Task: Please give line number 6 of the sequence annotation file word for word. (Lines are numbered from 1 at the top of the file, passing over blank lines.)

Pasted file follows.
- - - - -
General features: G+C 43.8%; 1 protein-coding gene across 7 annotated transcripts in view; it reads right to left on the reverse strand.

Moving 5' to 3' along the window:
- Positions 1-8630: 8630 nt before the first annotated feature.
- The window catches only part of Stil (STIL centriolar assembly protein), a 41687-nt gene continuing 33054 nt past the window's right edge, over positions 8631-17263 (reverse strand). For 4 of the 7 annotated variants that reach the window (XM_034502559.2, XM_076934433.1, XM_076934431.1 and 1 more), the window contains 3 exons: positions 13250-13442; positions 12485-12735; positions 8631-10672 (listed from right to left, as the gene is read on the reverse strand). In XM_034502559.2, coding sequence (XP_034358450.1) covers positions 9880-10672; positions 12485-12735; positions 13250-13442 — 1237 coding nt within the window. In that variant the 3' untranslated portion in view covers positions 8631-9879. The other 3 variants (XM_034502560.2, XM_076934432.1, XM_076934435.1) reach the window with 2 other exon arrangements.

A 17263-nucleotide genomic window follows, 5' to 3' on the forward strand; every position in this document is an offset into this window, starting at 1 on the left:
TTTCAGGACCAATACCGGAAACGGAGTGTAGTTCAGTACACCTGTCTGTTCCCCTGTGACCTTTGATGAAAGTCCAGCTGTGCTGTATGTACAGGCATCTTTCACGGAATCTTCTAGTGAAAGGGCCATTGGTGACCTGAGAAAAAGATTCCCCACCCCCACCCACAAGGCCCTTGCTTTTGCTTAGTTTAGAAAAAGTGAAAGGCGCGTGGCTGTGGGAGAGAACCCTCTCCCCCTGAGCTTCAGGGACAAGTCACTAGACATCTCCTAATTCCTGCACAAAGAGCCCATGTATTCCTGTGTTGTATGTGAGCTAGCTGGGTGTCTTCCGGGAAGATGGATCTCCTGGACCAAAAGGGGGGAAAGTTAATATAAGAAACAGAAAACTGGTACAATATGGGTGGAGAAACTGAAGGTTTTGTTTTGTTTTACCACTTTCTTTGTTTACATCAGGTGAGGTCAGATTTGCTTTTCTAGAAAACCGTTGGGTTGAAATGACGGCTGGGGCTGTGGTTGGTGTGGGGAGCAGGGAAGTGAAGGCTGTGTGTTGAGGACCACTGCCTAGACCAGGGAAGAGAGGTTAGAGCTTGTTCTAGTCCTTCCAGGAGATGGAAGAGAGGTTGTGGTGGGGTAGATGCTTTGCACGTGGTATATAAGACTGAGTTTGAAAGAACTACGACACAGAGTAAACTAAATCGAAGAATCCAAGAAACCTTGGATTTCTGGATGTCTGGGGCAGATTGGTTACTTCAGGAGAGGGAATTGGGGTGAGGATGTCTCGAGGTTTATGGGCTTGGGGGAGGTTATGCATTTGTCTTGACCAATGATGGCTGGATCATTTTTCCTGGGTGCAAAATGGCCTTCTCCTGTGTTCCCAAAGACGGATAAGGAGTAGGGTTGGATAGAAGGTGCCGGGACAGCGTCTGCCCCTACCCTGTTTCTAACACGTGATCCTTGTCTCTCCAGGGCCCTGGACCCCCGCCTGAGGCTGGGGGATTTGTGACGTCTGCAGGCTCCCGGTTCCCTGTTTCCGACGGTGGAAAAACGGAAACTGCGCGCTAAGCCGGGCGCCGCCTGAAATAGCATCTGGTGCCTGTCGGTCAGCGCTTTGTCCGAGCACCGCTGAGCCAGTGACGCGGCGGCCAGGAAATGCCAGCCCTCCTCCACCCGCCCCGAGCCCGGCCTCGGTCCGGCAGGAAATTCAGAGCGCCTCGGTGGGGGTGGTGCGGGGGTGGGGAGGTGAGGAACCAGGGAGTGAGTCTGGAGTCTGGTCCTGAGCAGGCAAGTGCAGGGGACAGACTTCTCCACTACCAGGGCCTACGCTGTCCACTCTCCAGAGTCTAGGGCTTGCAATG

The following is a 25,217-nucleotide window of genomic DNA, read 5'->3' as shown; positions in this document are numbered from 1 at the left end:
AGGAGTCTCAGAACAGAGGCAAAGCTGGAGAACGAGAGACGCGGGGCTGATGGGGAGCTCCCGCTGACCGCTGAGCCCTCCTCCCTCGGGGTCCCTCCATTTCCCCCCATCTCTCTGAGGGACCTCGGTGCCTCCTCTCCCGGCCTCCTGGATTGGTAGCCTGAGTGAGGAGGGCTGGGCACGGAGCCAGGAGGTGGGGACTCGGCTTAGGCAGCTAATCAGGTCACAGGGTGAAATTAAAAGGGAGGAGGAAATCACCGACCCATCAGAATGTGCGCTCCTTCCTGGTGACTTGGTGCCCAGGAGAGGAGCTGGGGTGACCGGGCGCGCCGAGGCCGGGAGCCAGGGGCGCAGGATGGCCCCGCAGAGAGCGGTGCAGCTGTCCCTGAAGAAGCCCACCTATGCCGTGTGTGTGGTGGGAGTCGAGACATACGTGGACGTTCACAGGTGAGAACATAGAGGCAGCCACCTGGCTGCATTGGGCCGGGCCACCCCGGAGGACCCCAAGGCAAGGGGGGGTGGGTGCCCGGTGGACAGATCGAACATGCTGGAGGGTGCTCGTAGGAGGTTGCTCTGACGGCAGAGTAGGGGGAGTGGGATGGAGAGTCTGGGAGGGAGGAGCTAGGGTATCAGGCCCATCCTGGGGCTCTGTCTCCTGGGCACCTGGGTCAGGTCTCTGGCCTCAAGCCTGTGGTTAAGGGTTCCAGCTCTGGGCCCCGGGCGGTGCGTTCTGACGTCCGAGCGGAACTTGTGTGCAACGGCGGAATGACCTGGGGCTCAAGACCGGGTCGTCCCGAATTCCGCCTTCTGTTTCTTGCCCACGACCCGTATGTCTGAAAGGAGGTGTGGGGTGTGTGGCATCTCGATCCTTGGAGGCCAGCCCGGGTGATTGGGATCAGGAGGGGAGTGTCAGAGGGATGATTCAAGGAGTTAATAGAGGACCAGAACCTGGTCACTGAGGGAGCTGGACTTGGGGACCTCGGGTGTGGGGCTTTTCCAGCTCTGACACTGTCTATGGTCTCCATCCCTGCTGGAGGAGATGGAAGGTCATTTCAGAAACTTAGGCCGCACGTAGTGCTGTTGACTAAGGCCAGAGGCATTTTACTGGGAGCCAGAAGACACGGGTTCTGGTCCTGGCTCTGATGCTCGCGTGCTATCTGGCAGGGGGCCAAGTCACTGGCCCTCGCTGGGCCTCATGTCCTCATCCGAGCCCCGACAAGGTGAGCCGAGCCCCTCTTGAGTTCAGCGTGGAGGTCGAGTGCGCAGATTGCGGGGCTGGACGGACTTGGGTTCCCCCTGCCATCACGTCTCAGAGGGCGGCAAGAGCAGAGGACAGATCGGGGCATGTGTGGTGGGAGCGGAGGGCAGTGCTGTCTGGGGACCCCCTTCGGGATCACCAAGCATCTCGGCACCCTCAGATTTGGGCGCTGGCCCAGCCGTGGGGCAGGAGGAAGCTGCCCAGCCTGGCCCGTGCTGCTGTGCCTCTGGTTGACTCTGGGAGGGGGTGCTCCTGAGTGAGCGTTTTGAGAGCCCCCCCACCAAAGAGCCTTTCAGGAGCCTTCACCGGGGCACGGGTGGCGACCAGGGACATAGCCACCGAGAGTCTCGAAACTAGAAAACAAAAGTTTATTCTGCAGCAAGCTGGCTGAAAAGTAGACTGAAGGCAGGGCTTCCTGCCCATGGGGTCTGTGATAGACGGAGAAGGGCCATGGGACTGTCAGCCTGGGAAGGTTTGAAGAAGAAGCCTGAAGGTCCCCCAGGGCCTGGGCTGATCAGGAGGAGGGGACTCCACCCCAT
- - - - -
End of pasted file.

TTTCAGGACCAATACCGGAAACGGAGTGTAGTTCAGTACACCTGTCTGTTCCCCTGTGACCTTTGATGAAAGTCCAGCTGTGCTGTATGTACAGGCATCTTTCACGGAATCTTCTAGTGAAAGGGCCATTGGTGACCTGAGAAAAAGATTCCCCACCCCCACCCACAAGGCCCTTGCTTTTGCTTAGTTTAGAAAAAGTGAAAGGCGCGTGGCTGTGGGAGAGAACCCTCTCCCCCTGAGCTTCAGGGACAAGTCACTAGACATCTCCTAATTCCTGCACAAAGAGCCCATGTATTCCTGTGTTGTATGTGAGCTAGCTGGGTGTCTTCCGGGAAGATGGATCTCCTGGACCAAAAGGGGGGAAAGTTAATATAAGAAACAGAAAACTGGTACAATATGGGTGGAGAAACTGAAGGTTTTGTTTTGTTTTACCACTTTCTTTGTTTACATCAGGTGAGGTCAGATTTGCTTTTCTAGAAAACCGTTGGGTTGAAATGACGGCTGGGGCTGTGGTTGGTGTGGGGAGCAGGGAAGTGAAGGCTGTGTGTTGAGGACCACTGCCTAGACCAGGGAAGAGAGGTTAGAGCTTGTTCTAGTCCTTCCAGGAGATGGAAGAGAGGTTGTGGTGGGGTAGATGCTTTGCACGTGGTATATAAGACTGAGTTTGAAAGAACTACGACACAGAGTAAACTAAATCGAAGAATCCAAGAAACCTTGGATTTCTGGATGTCTGGGGCAGATTGGTTACTTCAGGAGAGGGAATTGGGGTGAGGATGTCTCGAGGTTTATGGGCTTGGGGGAGGTTATGCATTTGTCTTGACCAATGATGGCTGGATCATTTTTCCTGGGTGCAAAATGGCCTTCTCCTGTGTTCCCAAAGACGGATAAGGAGTAGGGTTGGATAGAAGGTGCCGGGACAGCGTCTGCCCCTACCCTGTTTCTAACACGTGATCCTTGTCTCTCCAGGGCCCTGGACCCCCGCCTGAGGCTGGGGGATTTGTGACGTCTGCAGGCTCCCGGTTCCCTGTTTCCGACGGTGGAAAAACGGAAACTGCGCGCTAAGCCGGGCGCCGCCTGAAATAGCATCTGGTGCCTGTCGGTCAGCGCTTTGTCCGAGCACCGCTGAGCCAGTGACGCGGCGGCCAGGAAATGCCAGCCCTCCTCCACCCGCCCCGAGCCCGGCCTCGGTCCGGCAGGAAATTCAGAGCGCCTCGGTGGGGGTGGTGCGGGGGTGGGGAGGTGAGGAACCAGGGAGTGAGTCTGGAGTCTGGTCCTGAGCAGGCAAGTGCAGGGGACAGACTTCTCCACTACCAGGGCCTACGCTGTCCACTCTCCAGAGTCTAGGGCTTGCAATG